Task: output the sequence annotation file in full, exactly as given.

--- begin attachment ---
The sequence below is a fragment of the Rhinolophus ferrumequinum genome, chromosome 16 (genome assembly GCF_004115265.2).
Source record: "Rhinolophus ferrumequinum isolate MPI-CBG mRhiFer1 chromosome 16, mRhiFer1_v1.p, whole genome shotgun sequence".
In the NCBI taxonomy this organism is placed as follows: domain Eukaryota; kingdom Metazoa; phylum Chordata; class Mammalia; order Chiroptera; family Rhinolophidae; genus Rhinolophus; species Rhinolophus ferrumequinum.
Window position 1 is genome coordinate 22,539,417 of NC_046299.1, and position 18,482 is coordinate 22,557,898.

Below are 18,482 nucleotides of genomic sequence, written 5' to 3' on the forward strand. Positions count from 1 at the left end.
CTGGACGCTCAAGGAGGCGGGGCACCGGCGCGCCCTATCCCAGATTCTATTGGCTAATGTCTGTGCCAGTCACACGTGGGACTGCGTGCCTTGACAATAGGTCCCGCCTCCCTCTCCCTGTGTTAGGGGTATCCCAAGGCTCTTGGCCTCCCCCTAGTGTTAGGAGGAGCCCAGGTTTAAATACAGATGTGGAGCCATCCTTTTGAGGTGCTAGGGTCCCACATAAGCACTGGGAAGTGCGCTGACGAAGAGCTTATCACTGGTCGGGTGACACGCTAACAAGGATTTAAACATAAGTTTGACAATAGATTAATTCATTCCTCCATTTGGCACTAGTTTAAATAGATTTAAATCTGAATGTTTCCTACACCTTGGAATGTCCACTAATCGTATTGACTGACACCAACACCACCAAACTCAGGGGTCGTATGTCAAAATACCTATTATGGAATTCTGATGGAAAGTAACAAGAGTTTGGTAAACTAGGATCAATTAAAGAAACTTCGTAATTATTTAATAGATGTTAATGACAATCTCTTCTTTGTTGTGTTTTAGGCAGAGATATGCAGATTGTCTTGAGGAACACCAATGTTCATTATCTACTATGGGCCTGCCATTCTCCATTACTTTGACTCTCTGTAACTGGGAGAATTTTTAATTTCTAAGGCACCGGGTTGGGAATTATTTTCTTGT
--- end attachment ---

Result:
The sequence below is a fragment of the Rhinolophus ferrumequinum genome, chromosome 16 (genome assembly GCF_004115265.2).
Source record: "Rhinolophus ferrumequinum isolate MPI-CBG mRhiFer1 chromosome 16, mRhiFer1_v1.p, whole genome shotgun sequence".
In the NCBI taxonomy this organism is placed as follows: domain Eukaryota; kingdom Metazoa; phylum Chordata; class Mammalia; order Chiroptera; family Rhinolophidae; genus Rhinolophus; species Rhinolophus ferrumequinum.
Window position 1 is genome coordinate 22,539,417 of NC_046299.1, and position 18,482 is coordinate 22,557,898.

Below are 18,482 nucleotides of genomic sequence, written 5' to 3' on the forward strand. Positions count from 1 at the left end.
CTGGACGCTCAAGGAGGCGGGGCACCGGCGCGCCCTATCCCAGATTCTATTGGCTAATGTCTGTGCCAGTCACACGTGGGACTGCGTGCCTTGACAATAGGTCCCGCCTCCCTCTCCCTGTGTTAGGGGTATCCCAAGGCTCTTGGCCTCCCCCTAGTGTTAGGAGGAGCCCAGGTTTAAATACAGATGTGGAGCCATCCTTTTGAGGTGCTAGGGTCCCACATAAGCACTGGGAAGTGCGCTGACGAAGAGCTTATCACTGGTCGGGTGACACGCTAACAAGGATTTAAACATAAGTTTGACAATAGATTAATTCATTCCTCCATTTGGCACTAGTTTAAATAGATTTAAATCTGAATGTTTCCTACACCTTGGAATGTCCACTAATCGTATTGACTGACACCAACACCACCAAACTCAGGGGTCGTATGTCAAAATACCTATTATGGAATTCTGATGGAAAGTAACAAGAGTTTGGTAAACTAGGATCAATTAAAGAAACTTCGTAATTATTTAATAGATGTTAATGACAATCTCTTCTTTGTTGTGTTTTAGGCAGAGATATGCAGATTGTCTTGAGGAACACCAATGTTCATTATCTACTATGGGCCTGCCATTCTCCATTACTTTGACTCTCTGTAACTGGGAGAATTTTTAATTTCTAAGGCACCGGGTTGGGAATTATTTTCTTGT